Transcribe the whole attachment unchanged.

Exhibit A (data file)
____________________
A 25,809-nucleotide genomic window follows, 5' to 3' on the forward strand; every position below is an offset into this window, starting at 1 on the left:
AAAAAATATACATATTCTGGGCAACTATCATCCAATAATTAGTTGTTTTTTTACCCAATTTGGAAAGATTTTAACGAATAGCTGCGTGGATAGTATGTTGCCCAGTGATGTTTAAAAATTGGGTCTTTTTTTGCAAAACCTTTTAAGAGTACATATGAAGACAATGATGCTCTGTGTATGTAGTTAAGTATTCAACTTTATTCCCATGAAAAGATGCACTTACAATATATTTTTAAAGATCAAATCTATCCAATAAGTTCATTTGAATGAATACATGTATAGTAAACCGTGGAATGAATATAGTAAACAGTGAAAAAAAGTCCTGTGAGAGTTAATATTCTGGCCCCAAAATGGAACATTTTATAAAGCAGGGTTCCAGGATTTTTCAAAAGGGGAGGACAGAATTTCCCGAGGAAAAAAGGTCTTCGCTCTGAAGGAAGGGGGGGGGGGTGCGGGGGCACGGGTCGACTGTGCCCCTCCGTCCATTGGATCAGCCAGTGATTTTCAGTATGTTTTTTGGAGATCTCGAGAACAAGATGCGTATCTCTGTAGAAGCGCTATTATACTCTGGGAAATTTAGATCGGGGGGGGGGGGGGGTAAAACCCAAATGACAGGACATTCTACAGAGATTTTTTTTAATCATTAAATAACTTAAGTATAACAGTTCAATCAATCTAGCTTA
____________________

A 25,809-nucleotide genomic window follows, 5' to 3' on the forward strand; every position below is an offset into this window, starting at 1 on the left:
AAAAAATATACATATTCTGGGCAACTATCATCCAATAATTAGTTGTTTTTTTACCCAATTTGGAAAGATTTTAACGAATAGCTGCGTGGATAGTATGTTGCCCAGTGATGTTTAAAAATTGGGTCTTTTTTTGCAAAACCTTTTAAGAGTACATATGAAGACAATGATGCTCTGTGTATGTAGTTAAGTATTCAACTTTATTCCCATGAAAAGATGCACTTACAATATATTTTTAAAGATCAAATCTATCCAATAAGTTCATTTGAATGAATACATGTATAGTAAACCGTGGAATGAATATAGTAAACAGTGAAAAAAAGTCCTGTGAGAGTTAATATTCTGGCCCCAAAATGGAACATTTTATAAAGCAGGGTTCCAGGATTTTTCAAAAGGGGAGGACAGAATTTCCCGAGGAAAAAAGGTCTTCGCTCTGAAGGAAGGGGGGGGGGGTGCGGGGGCACGGGTCGACTGTGCCCCTCCGTCCATTGGATCAGCCAGTGATTTTCAGTATGTTTTTTGGAGATCTCGAGAACAAGATGCGTATCTCTGTAGAAGCGCTATTATACTCTGGGAAATTTAGATCGGGGGGGGGGGGGGGTAAAACCCAAATGACAGGACATTCTACAGAGATTTTTTTTAATCATTAAATAACTTAAGTATAACAGTTCAATCAATCTAGCTTA